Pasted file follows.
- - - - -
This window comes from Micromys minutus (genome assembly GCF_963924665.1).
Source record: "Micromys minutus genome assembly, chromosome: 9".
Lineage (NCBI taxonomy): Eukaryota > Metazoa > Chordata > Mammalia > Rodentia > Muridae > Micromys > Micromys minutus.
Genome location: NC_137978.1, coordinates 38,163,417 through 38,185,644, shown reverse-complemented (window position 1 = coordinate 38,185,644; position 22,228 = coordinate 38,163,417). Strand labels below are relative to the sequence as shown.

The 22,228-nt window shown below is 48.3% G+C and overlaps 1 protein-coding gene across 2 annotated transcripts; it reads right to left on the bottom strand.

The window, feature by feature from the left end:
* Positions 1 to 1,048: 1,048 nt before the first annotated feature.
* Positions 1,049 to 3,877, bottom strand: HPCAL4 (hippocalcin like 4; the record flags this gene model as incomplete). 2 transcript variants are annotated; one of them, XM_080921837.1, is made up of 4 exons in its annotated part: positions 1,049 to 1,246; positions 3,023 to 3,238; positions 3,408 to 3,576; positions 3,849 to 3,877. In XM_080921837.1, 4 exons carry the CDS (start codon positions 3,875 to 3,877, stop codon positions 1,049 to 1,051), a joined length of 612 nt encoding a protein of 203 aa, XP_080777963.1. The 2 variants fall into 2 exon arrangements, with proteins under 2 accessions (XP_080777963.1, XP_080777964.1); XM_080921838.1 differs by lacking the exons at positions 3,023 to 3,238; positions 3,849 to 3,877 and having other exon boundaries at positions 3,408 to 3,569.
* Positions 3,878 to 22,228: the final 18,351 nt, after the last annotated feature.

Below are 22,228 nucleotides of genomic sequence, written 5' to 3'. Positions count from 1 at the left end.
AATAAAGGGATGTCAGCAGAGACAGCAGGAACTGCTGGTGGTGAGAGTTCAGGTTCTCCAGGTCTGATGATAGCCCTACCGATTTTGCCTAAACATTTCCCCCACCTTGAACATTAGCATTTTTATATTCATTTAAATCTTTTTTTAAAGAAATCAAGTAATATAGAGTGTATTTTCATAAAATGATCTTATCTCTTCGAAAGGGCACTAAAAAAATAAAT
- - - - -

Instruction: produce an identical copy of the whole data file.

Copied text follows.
This window comes from Micromys minutus (genome assembly GCF_963924665.1).
Source record: "Micromys minutus genome assembly, chromosome: 9".
Lineage (NCBI taxonomy): Eukaryota > Metazoa > Chordata > Mammalia > Rodentia > Muridae > Micromys > Micromys minutus.
Genome location: NC_137978.1, coordinates 38,163,417 through 38,185,644, shown reverse-complemented (window position 1 = coordinate 38,185,644; position 22,228 = coordinate 38,163,417). Strand labels below are relative to the sequence as shown.

The 22,228-nt window shown below is 48.3% G+C and overlaps 1 protein-coding gene across 2 annotated transcripts; it reads right to left on the bottom strand.

The window, feature by feature from the left end:
* Positions 1 to 1,048: 1,048 nt before the first annotated feature.
* Positions 1,049 to 3,877, bottom strand: HPCAL4 (hippocalcin like 4; the record flags this gene model as incomplete). 2 transcript variants are annotated; one of them, XM_080921837.1, is made up of 4 exons in its annotated part: positions 1,049 to 1,246; positions 3,023 to 3,238; positions 3,408 to 3,576; positions 3,849 to 3,877. In XM_080921837.1, 4 exons carry the CDS (start codon positions 3,875 to 3,877, stop codon positions 1,049 to 1,051), a joined length of 612 nt encoding a protein of 203 aa, XP_080777963.1. The 2 variants fall into 2 exon arrangements, with proteins under 2 accessions (XP_080777963.1, XP_080777964.1); XM_080921838.1 differs by lacking the exons at positions 3,023 to 3,238; positions 3,849 to 3,877 and having other exon boundaries at positions 3,408 to 3,569.
* Positions 3,878 to 22,228: the final 18,351 nt, after the last annotated feature.

Below are 22,228 nucleotides of genomic sequence, written 5' to 3'. Positions count from 1 at the left end.
AATAAAGGGATGTCAGCAGAGACAGCAGGAACTGCTGGTGGTGAGAGTTCAGGTTCTCCAGGTCTGATGATAGCCCTACCGATTTTGCCTAAACATTTCCCCCACCTTGAACATTAGCATTTTTATATTCATTTAAATCTTTTTTTAAAGAAATCAAGTAATATAGAGTGTATTTTCATAAAATGATCTTATCTCTTCGAAAGGGCACTAAAAAAATAAAT